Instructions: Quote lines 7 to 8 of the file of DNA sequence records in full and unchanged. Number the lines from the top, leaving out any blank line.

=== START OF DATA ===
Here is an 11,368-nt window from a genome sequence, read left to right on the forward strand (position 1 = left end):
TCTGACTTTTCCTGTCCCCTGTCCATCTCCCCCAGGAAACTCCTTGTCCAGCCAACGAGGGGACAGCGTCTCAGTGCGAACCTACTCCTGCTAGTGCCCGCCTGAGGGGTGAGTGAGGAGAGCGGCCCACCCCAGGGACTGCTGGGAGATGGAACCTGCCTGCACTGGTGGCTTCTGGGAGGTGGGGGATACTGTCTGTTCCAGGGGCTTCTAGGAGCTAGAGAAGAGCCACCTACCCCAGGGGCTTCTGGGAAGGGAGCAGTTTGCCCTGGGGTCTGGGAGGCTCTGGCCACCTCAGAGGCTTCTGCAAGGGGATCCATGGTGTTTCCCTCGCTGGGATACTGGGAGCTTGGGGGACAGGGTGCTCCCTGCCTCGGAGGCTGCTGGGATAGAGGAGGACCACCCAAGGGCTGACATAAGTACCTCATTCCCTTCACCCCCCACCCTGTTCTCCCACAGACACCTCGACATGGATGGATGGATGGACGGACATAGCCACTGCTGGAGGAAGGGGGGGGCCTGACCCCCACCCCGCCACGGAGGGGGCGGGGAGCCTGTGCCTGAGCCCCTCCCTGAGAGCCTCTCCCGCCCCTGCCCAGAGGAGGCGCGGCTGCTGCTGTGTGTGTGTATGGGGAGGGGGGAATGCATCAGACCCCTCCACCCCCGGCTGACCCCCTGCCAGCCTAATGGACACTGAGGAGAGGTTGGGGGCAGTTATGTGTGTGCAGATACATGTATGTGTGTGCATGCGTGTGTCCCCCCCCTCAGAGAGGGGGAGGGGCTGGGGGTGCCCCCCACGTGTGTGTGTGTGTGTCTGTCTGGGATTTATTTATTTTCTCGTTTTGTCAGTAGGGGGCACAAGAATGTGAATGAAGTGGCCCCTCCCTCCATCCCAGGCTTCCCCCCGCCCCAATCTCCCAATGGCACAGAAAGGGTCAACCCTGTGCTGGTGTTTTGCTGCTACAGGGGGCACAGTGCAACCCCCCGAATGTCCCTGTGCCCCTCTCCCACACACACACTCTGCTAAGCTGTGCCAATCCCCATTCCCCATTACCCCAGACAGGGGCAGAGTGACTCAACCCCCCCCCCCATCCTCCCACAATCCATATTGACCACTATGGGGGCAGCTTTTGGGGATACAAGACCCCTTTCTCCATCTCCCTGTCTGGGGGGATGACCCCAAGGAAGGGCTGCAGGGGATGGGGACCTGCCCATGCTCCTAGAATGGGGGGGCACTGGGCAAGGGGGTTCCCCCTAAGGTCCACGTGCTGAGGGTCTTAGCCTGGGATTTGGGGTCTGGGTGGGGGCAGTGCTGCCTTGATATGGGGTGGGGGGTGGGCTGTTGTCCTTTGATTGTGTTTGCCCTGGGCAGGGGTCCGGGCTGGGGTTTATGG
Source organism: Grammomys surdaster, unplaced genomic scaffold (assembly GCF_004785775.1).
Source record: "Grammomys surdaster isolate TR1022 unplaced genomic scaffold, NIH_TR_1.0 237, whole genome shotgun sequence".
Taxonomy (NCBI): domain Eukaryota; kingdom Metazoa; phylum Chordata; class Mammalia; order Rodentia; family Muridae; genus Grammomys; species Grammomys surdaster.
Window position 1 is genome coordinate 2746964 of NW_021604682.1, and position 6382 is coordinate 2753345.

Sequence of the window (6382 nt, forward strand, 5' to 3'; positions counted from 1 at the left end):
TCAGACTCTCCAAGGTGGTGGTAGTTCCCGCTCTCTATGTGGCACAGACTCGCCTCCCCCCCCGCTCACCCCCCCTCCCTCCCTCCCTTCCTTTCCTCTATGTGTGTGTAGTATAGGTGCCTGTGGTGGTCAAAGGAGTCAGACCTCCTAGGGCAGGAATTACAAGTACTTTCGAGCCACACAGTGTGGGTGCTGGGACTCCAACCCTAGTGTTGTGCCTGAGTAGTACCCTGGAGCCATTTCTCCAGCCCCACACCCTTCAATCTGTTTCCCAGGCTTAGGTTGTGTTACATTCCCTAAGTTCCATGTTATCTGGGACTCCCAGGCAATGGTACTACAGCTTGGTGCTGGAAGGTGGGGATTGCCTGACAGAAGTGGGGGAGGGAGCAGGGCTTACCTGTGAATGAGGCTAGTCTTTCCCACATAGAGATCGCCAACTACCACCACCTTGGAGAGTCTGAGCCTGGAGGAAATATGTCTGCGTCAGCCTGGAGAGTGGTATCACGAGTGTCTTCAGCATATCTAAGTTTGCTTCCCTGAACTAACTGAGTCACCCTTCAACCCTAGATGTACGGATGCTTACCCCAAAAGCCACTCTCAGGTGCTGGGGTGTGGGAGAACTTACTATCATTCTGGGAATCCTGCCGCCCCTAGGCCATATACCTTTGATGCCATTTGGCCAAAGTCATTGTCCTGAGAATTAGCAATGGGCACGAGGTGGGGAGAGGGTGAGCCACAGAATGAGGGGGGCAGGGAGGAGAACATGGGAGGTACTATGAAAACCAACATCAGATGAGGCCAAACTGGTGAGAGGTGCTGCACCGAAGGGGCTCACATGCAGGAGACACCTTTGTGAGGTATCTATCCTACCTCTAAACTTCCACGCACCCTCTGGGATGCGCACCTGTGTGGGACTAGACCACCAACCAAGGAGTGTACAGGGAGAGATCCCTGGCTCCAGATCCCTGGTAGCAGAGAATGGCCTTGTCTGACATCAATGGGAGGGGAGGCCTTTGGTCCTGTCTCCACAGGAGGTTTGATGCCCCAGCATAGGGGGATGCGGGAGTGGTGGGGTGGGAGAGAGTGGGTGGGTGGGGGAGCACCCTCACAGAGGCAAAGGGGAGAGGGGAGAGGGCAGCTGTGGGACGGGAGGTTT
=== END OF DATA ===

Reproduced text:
Sequence of the window (6382 nt, forward strand, 5' to 3'; positions counted from 1 at the left end):
TCAGACTCTCCAAGGTGGTGGTAGTTCCCGCTCTCTATGTGGCACAGACTCGCCTCCCCCCCCGCTCACCCCCCCTCCCTCCCTCCCTTCCTTTCCTCTATGTGTGTGTAGTATAGGTGCCTGTGGTGGTCAAAGGAGTCAGACCTCCTAGGGCAGGAATTACAAGTACTTTCGAGCCACACAGTGTGGGTGCTGGGACTCCAACCCTAGTGTTGTGCCTGAGTAGTACCCTGGAGCCATTTCTCCAGCCCCACACCCTTCAATCTGTTTCCCAGGCTTAGGTTGTGTTACATTCCCTAAGTTCCATGTTATCTGGGACTCCCAGGCAATGGTACTACAGCTTGGTGCTGGAAGGTGGGGATTGCCTGACAGAAGTGGGGGAGGGAGCAGGGCTTACCTGTGAATGAGGCTAGTCTTTCCCACATAGAGATCGCCAACTACCACCACCTTGGAGAGTCTGAGCCTGGAGGAAATATGTCTGCGTCAGCCTGGAGAGTGGTATCACGAGTGTCTTCAGCATATCTAAGTTTGCTTCCCTGAACTAACTGAGTCACCCTTCAACCCTAGATGTACGGATGCTTACCCCAAAAGCCACTCTCAGGTGCTGGGGTGTGGGAGAACTTACTATCATTCTGGGAATCCTGCCGCCCCTAGGCCATATACCTTTGATGCCATTTGGCCAAAGTCATTGTCCTGAGAATTAGCAATGGGCACGAGGTGGGGAGAGGGTGAGCCACAGAATGAGGGGGGCAGGGAGGAGAACATGGGAGGTACTATGAAAACCAACATCAGATGAGGCCAAACTGGTGAGAGGTGCTGCACCGAAGGGGCTCACATGCAGGAGACACCTTTGTGAGGTATCTATCCTACCTCTAAACTTCCACGCACCCTCTGGGATGCGCACCTGTGTGGGACTAGACCACCAACCAAGGAGTGTACAGGGAGAGATCCCTGGCTCCAGATCCCTGGTAGCAGAGAATGGCCTTGTCTGACATCAATGGGAGGGGAGGCCTTTGGTCCTGTCTCCACAGGAGGTTTGATGCCCCAGCATAGGGGGATGCGGGAGTGGTGGGGTGGGAGAGAGTGGGTGGGTGGGGGAGCACCCTCACAGAGGCAAAGGGGAGAGGGGAGAGGGCAGCTGTGGGACGGGAGGTTT